Hey yo! First time writer, long time fan of the website!
My name is Sam ‘BigTuck’ Tucker, and while I’m joining this website primarily as a film critic, I would be remiss without describing the video game that I actually completed. Honestly it’s one of those games that people talk about in the dark corners of bars, trading stories and/or Pokémon cards before discussing this experience that ONLY the true fans of… many different genres would understand.
Prey (2017) is built on the same ‘idea’ as Prey (2006)…. if you completely switched developers, themes, and game-play. I was a big fan of the original (even without considering its maybe not completely “woke” rendition of its Native American Protagonist) so I was dead tickled when they announced the sequel – 2 years later – that is STILL not developed. Since then, however, games like Bioshock have captured the audience who is not infatuated with the most recent war story/getting yelled at by a 13 year old who has nothing better to do sort of experience you find in most modern FPS games. Before this retro-inspired 8/16 Bit takeover of the last few years, it seems like there was a real desire and want for the dark, moody, story-driven tales found in the Shock series, but that would be a different article entirely. Focus, Tuck!
INSTEAD of talking about that, we are talking Prey (2017), which can be found on Xbox Game Pass and heavily discounted across many different platforms. This Action RPG/FPS offers a strict atmospheric adventure in many ways similar to System Shock 2 (in my top pantheon) or the Dishonored series…IN SPAAAAAACCCEEEE!
Subterfuge, story and having an immersive experience reigns supreme over combat, and the game that I thought was just going to be a straight down the middle FPS was anything BUT. I am not a big gamer and most of the time I am listening to Podcasts while I game, but this one truly demands your full attention… for the most part.
You wake in a fancy Seattle apartment (as we all want) and get instructed by your older brother (who later you find out has failed multiple health screenings due to being a REAL BIG fat jerk… who also sucks, more on that later) to get your life together, put your hazard suit on, then get in a helicopter to go to your mutual place of business. That’s it. It’s really a great introduction to the world and HUD that also doubles as a great opening sequence.
You meet him in a different building, then go through the basic training programs: pick this up, move from here, hide behind this… chair, and so on.
Until a stressed out doctor, after having an intern go for coffee, says, “Wait a minute, there’s no Coffee in this MUG!”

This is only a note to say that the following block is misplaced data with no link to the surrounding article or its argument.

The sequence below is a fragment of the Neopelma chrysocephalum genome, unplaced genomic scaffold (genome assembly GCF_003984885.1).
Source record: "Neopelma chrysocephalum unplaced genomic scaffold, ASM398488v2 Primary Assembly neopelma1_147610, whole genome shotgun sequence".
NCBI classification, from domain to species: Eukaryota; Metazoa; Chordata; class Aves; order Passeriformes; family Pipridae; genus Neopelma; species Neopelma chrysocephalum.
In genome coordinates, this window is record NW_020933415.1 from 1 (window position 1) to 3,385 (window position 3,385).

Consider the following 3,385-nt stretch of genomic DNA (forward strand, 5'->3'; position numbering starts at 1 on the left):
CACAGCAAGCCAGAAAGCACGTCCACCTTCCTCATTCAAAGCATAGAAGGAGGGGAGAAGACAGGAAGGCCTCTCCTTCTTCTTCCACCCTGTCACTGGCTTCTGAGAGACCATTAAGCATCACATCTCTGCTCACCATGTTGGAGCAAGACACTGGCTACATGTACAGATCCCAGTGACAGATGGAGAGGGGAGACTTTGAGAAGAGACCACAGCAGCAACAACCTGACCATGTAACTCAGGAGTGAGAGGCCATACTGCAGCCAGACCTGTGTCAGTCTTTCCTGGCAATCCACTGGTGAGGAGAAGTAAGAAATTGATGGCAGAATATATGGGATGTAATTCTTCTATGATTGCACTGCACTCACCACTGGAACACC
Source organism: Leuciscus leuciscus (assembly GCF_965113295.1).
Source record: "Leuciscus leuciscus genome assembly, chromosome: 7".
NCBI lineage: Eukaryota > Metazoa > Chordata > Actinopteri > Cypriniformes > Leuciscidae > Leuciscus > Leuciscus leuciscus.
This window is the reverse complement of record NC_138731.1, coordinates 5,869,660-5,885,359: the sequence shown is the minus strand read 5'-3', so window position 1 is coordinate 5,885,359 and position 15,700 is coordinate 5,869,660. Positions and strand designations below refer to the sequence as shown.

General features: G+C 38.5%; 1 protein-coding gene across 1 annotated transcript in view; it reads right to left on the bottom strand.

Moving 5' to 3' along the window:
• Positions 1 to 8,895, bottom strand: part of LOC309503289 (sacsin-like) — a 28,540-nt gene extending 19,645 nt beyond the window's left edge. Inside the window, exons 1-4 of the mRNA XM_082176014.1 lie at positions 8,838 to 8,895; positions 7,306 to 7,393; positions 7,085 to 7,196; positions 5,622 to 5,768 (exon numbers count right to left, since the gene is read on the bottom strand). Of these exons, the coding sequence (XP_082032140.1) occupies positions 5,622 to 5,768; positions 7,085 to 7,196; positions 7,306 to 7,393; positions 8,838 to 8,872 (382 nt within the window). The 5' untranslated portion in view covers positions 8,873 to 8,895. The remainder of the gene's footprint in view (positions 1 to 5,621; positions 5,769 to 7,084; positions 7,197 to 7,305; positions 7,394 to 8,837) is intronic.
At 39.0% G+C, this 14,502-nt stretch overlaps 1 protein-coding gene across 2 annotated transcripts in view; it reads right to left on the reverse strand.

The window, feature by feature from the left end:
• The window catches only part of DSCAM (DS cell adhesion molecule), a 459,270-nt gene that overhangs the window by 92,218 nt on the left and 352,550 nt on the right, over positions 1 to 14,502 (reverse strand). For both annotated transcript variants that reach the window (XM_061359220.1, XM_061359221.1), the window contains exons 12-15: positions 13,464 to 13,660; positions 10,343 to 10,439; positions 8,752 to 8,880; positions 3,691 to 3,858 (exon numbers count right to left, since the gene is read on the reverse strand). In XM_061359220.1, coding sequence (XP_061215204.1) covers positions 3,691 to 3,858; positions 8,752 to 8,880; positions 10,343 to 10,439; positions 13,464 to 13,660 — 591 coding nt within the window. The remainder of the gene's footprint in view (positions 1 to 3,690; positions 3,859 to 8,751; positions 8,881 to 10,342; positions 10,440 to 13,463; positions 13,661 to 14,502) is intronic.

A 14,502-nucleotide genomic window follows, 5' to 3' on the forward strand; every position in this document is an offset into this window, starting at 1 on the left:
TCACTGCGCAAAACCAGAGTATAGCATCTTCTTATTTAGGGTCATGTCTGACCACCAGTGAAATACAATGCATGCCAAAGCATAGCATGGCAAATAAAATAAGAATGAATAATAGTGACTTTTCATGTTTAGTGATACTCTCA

Panic arises, they apologize, then it goes to black…..
Then you wake up in a fancy Seattle apartment and get instructed by your older brother to get your life together, put your hazard suit on, then get in a helicopter to go to your mutual place of business.
But something’s… off. I immediately started noticing things like:
- Wait…wasn’t that bottle of wine in the kitchen not on my desk ?
- Interesting…..that wrench wasn’t in the hallway last time
- Huh, I guess I need to call building maintenance because the elevator stopped working
- WAIT now that I have a wrench I can break the window to the patio….
THEN the game kicks off! What an opener!
There’s a ton of spoilers online about this game from 5 years ago, and I’m about to give one that I believe has been spoiled in pretty much every review.
FOR REALS, LAST WARNING!
Okay so you’re not in Seattle at all but actually in orbit in a space station named Talo’s 1 that has been brought under attack by… well I guess that’s for you to find out!
Ironically, this section is where Prey (2017) was the weakest, which is kind of shocking considering the games it’s paying homage to. Talos 1 is a beautiful station, ripe with open areas to explore and many broken panels to repair. Prey (2017) gives you a pretty long leash on how you want to go about exploring and accomplishing your objectives, but it does a pretty poor job of explaining how the leash works and what it’s made out of. It took me about 8 hours into playing to figure out that it was one of those games… insofar that there is NO locked door or obstruction that you can’t get around with some ingenuity. For example, you find these grenades called “Recycler Charger'” that are supposed to be your bog standard big damage dealers, until you realize they destroy the furniture that’s blocking the area right in front of an upgrade you want.